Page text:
The Bailey Green Initiative was created in 2008 by Harmac Medical Products, a manufacturing company headquartered on Buffalo's East Side. With the goal of restoring a safe, attractive community for residents to live and work in after decades of neglect, the initiative began with investments in green space and tree plantings. As the initiative evolved into a multi-faceted, collaborative effort, investments in the neighborhood around Harmac, where many of the company's 400 employees live, began to address pressing community needs such as housing, health and safety, healthy food access, community beautification, skills training, and improved infrastructure. In 2016, Harmac partnered with organizations such as Habitat for Humanity, Heart of the City Neighborhoods, and several others, to help fulfil the community's vision, by creating affordable homes, green houses, and athletic fields. By 2018, the project saw some success with several owner-occupied affordable homes constructed in the neighborhood.
  • Why This Strategy Matters

    People living in or near poverty often face myriad barriers when trying to access helpful programs and services. These issues often stem from income and time constraints, and can involve limited transportation access, mobility challenges, language barriers, and more. These circumstances are more common for people living in poverty. Buffalo Niagara residents in poverty are more likely to have a disability, and less likely to drive a car, be fluent in English, or have private health insurance. Locating basic services in a single, one-stop location accessible to populations in need can help mitigate structural obstacles that otherwise prevent individuals from accessing programs they need.

  • Potential Action Steps

    Leverage and build capacity at existing venues and co-location sites that attract large numbers of vulnerable residents to community centers, senior centers, school programs and more.

    Reduce the stigma associated with getting help by locating information and programming at "neutral" sites such as a community centers, libraries or churches.

    Explore partnerships departments of social services, workforce trainers, youth programs, legal clinics, language and literacy trainers, credit counselors and others that would expand access to programs and services where gaps currently exist.

    Consider wraparound services to reduce access barriers such as multilingual services, childcare services, and evening and weekend hours.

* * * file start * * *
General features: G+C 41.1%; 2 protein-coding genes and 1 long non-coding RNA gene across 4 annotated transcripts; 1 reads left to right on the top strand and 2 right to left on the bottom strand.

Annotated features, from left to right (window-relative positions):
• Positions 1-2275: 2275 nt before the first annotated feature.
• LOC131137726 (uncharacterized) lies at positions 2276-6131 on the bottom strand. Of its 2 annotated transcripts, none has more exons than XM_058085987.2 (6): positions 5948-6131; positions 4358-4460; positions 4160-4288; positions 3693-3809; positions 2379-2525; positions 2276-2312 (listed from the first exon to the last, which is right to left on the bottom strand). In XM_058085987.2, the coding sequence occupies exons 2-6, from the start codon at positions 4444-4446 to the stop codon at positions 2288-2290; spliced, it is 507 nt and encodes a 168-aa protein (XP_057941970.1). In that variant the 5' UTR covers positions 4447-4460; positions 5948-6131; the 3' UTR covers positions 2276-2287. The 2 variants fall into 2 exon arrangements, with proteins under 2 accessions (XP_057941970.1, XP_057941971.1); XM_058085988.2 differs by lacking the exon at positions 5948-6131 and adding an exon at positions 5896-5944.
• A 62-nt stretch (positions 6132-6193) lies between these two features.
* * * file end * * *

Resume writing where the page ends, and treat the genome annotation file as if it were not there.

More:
Consider a Community Resource Hub to raise awareness among residents of what's available and create a point of entry.

  • Potential Actors in the Community

    Community centers
    Senior centers
    Local government
    Foundation community

Models to Consider

  • Boulder County Housing and Human Services

    Boulder County, CO

    In 2009, Boulder County Colorado was the first county in the US to merge housing and human services into a single agency. Human and health services such as SNAP and Medicaid are directly related to housing services (Section 8, Housing Choice Vouchers), so combining agencies could improve the quality of services for residents by supporting whole-person, whole-family services. Relationships between separate agencies in the past were disjointed at best and adversarial at worst, but after the merger, service providers found stronger, collaborative relationships between housing service providers and social service providers. Combining agencies also provided logistical benefits; all information about clients is now stored on a single database, streamlining the process of identifying need and eligibility and reducing the amount of work needed by both the client and the service provider. Overall, the merger has reduced costs for the agencies, while enabling the providers to serve the community more effectively and efficiently.
  • Hennepin County Human Services

    Hennepin County, MN

    Hennepin County Minnesota, home to the city of Minneapolis, recently decentralized the human services office from downtown Minneapolis into regional offices across the county. The county's $41 million plan to close the downtown central offices and expand into six separate locations began with the opening of the first regional hub in Brooklyn Center in 2012. Over the course of two years, the other hubs were opened with the goal of improving access to services by bringing them closer to where people live. Each center provides access to the full range of financial, social and public health services the county offers, such as access to medical, emergency, food assistance, child care, and homeless services. In addition to county-provided services, some hubs also include on-site services from non-profit partners specific to each community. The old central office was sold by the county to a private developer, helping offset some of the costs required to create regional hubs.